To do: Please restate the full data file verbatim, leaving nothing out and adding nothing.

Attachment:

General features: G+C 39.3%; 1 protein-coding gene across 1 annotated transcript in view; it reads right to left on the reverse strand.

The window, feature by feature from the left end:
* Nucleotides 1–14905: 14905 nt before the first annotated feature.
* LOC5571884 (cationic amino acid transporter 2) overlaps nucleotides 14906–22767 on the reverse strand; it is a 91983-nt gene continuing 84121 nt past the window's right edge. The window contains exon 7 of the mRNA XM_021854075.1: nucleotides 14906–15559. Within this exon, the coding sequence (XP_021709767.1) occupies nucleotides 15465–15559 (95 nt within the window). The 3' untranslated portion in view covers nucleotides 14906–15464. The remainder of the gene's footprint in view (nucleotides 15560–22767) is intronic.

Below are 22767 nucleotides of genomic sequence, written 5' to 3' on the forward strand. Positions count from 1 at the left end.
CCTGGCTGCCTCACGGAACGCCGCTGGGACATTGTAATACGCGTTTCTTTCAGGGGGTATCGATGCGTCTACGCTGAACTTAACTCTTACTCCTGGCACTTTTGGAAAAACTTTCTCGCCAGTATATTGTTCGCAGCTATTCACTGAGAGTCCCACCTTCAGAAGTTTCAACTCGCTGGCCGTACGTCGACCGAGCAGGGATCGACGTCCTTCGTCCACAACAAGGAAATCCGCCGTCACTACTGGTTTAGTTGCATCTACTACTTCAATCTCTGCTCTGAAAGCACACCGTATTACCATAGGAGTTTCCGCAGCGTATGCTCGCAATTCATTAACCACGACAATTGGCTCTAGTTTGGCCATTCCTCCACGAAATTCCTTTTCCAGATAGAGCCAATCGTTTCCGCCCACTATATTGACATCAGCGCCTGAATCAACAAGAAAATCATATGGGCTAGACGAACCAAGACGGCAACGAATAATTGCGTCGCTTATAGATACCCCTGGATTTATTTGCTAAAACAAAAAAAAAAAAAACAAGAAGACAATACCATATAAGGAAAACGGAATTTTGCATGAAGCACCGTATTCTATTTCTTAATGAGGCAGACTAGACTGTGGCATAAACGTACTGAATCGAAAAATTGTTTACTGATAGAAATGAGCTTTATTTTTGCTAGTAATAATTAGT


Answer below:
General features: G+C 39.3%; 1 protein-coding gene across 1 annotated transcript in view; it reads right to left on the reverse strand.

The window, feature by feature from the left end:
* Nucleotides 1–14905: 14905 nt before the first annotated feature.
* LOC5571884 (cationic amino acid transporter 2) overlaps nucleotides 14906–22767 on the reverse strand; it is a 91983-nt gene continuing 84121 nt past the window's right edge. The window contains exon 7 of the mRNA XM_021854075.1: nucleotides 14906–15559. Within this exon, the coding sequence (XP_021709767.1) occupies nucleotides 15465–15559 (95 nt within the window). The 3' untranslated portion in view covers nucleotides 14906–15464. The remainder of the gene's footprint in view (nucleotides 15560–22767) is intronic.

Below are 22767 nucleotides of genomic sequence, written 5' to 3' on the forward strand. Positions count from 1 at the left end.
CCTGGCTGCCTCACGGAACGCCGCTGGGACATTGTAATACGCGTTTCTTTCAGGGGGTATCGATGCGTCTACGCTGAACTTAACTCTTACTCCTGGCACTTTTGGAAAAACTTTCTCGCCAGTATATTGTTCGCAGCTATTCACTGAGAGTCCCACCTTCAGAAGTTTCAACTCGCTGGCCGTACGTCGACCGAGCAGGGATCGACGTCCTTCGTCCACAACAAGGAAATCCGCCGTCACTACTGGTTTAGTTGCATCTACTACTTCAATCTCTGCTCTGAAAGCACACCGTATTACCATAGGAGTTTCCGCAGCGTATGCTCGCAATTCATTAACCACGACAATTGGCTCTAGTTTGGCCATTCCTCCACGAAATTCCTTTTCCAGATAGAGCCAATCGTTTCCGCCCACTATATTGACATCAGCGCCTGAATCAACAAGAAAATCATATGGGCTAGACGAACCAAGACGGCAACGAATAATTGCGTCGCTTATAGATACCCCTGGATTTATTTGCTAAAACAAAAAAAAAAAAAACAAGAAGACAATACCATATAAGGAAAACGGAATTTTGCATGAAGCACCGTATTCTATTTCTTAATGAGGCAGACTAGACTGTGGCATAAACGTACTGAATCGAAAAATTGTTTACTGATAGAAATGAGCTTTATTTTTGCTAGTAATAATTAGT